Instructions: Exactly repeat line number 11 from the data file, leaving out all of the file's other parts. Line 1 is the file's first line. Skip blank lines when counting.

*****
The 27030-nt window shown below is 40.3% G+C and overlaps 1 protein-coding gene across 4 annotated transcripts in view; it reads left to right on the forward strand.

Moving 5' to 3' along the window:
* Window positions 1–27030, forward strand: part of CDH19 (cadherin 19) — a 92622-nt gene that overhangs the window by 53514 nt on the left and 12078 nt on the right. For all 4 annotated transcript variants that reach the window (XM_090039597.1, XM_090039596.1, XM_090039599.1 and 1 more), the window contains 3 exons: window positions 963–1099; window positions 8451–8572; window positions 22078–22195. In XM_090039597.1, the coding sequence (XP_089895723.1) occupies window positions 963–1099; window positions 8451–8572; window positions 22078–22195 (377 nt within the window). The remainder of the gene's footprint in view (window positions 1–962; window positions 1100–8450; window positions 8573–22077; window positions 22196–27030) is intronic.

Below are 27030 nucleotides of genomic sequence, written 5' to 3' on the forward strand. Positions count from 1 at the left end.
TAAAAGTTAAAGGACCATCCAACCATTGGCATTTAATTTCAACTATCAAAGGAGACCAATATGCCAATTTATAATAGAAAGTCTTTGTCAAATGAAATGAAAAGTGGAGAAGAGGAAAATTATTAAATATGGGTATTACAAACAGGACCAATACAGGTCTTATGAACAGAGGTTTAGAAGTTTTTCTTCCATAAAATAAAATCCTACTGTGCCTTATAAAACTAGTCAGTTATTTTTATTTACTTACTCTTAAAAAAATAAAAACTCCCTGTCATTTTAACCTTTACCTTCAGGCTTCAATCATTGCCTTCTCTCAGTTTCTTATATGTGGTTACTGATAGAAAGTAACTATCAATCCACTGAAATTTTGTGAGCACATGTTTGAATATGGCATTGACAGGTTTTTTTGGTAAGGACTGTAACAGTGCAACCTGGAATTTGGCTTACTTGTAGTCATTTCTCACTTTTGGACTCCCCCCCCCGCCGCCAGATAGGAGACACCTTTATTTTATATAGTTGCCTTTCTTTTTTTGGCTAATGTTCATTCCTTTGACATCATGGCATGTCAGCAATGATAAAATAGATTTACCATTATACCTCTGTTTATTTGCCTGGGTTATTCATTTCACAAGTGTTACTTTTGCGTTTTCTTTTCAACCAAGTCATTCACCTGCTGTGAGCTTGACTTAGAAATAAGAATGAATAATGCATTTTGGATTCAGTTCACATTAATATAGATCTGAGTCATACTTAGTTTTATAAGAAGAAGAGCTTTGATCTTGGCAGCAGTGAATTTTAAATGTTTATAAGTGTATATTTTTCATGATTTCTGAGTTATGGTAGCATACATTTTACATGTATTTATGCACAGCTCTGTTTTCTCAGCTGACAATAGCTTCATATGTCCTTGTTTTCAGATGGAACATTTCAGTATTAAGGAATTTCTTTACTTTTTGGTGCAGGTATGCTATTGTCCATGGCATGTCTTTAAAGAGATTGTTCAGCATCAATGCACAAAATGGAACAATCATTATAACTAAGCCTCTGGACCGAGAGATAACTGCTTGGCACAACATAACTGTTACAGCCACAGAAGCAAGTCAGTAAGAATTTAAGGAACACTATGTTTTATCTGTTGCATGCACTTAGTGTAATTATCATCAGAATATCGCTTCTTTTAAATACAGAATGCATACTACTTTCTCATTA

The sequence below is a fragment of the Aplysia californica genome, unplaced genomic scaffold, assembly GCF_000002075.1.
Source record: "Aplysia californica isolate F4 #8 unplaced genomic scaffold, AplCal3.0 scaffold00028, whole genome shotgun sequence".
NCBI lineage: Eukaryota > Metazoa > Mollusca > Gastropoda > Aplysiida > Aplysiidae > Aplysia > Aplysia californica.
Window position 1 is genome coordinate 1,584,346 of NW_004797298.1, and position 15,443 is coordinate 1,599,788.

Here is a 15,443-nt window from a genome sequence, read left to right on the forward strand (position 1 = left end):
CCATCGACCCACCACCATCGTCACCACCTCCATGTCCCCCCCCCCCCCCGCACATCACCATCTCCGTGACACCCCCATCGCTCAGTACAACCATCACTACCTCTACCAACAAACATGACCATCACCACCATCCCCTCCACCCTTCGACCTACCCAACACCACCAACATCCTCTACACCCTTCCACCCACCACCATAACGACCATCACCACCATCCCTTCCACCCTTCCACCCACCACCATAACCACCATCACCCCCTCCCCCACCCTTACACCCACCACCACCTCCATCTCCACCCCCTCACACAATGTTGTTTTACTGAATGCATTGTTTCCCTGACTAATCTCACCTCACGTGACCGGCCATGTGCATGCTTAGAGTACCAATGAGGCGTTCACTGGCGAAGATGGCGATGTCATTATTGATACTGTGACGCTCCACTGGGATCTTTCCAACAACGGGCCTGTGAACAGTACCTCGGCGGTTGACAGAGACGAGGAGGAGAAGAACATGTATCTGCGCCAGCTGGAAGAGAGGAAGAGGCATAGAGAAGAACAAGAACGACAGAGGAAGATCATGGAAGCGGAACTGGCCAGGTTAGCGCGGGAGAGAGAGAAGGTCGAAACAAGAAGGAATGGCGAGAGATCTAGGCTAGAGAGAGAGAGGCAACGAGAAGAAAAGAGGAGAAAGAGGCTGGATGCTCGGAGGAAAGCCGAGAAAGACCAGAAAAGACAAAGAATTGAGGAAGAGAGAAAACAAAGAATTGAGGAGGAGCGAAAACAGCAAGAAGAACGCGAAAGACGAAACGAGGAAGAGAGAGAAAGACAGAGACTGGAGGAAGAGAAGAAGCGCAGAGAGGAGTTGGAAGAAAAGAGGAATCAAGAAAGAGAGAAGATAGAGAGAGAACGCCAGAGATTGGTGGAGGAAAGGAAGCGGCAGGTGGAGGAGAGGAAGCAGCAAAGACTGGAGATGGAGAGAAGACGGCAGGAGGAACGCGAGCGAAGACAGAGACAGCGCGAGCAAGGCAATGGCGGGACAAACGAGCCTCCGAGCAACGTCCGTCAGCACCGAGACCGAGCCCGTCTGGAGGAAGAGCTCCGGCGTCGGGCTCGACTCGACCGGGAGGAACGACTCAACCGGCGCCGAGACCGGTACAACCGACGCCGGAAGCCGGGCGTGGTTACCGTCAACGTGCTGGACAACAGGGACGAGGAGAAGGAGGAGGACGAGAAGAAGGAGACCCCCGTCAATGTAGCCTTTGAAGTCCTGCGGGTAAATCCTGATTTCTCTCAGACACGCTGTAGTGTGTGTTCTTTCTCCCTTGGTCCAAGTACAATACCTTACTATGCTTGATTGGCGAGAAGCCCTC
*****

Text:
CCATCGACCCACCACCATCGTCACCACCTCCATGTCCCCCCCCCCCCCCGCACATCACCATCTCCGTGACACCCCCATCGCTCAGTACAACCATCACTACCTCTACCAACAAACATGACCATCACCACCATCCCCTCCACCCTTCGACCTACCCAACACCACCAACATCCTCTACACCCTTCCACCCACCACCATAACGACCATCACCACCATCCCTTCCACCCTTCCACCCACCACCATAACCACCATCACCCCCTCCCCCACCCTTACACCCACCACCACCTCCATCTCCACCCCCTCACACAATGTTGTTTTACTGAATGCATTGTTTCCCTGACTAATCTCACCTCACGTGACCGGCCATGTGCATGCTTAGAGTACCAATGAGGCGTTCACTGGCGAAGATGGCGATGTCATTATTGATACTGTGACGCTCCACTGGGATCTTTCCAACAACGGGCCTGTGAACAGTACCTCGGCGGTTGACAGAGACGAGGAGGAGAAGAACATGTATCTGCGCCAGCTGGAAGAGAGGAAGAGGCATAGAGAAGAACAAGAACGACAGAGGAAGATCATGGAAGCGGAACTGGCCAGGTTAGCGCGGGAGAGAGAGAAGGTCGAAACAAGAAGGAATGGCGAGAGATCTAGGCTAGAGAGAGAGAGGCAACGAGAAGAAAAGAGGAGAAAGAGGCTGGATGCTCGGAGGAAAGCCGAGAAAGACCAGAAAAGACAAAGAATTGAGGAAGAGAGAAAACAAAGAATTGAGGAGGAGCGAAAACAGCAAGAAGAACGCGAAAGACGAAACGAGGAAGAGAGAGAAAGACAGAGACTGGAGGAAGAGAAGAAGCGCAGAGAGGAGTTGGAAGAAAAGAGGAATCAAGAAAGAGAGAAGATAGAGAGAGAACGCCAGAGATTGGTGGAGGAAAGGAAGCGGCAGGTGGAGGAGAGGAAGCAGCAAAGACTGGAGATGGAGAGAAGACGGCAGGAGGAACGCGAGCGAAGACAGAGACAGCGCGAGCAAGGCAATGGCGGGACAAACGAGCCTCCGAGCAACGTCCGTCAGCACCGAGACCGAGCCCGTCTGGAGGAAGAGCTCCGGCGTCGGGCTCGACTCGACCGGGAGGAACGACTCAACCGGCGCCGAGACCGGTACAACCGACGCCGGAAGCCGGGCGTGGTTACCGTCAACGTGCTGGACAACAGGGACGAGGAGAAGGAGGAGGACGAGAAGAAGGAGACCCCCGTCAATGTAGCCTTTGAAGTCCTGCGGGTAAATCCTGATTTCTCTCAGACACGCTGTAGTGTGTGTTCTTTCTCCCTTGGTCCAAGTACAATACCTTACTATGCTTGATTGGCGAGAAGCCCTC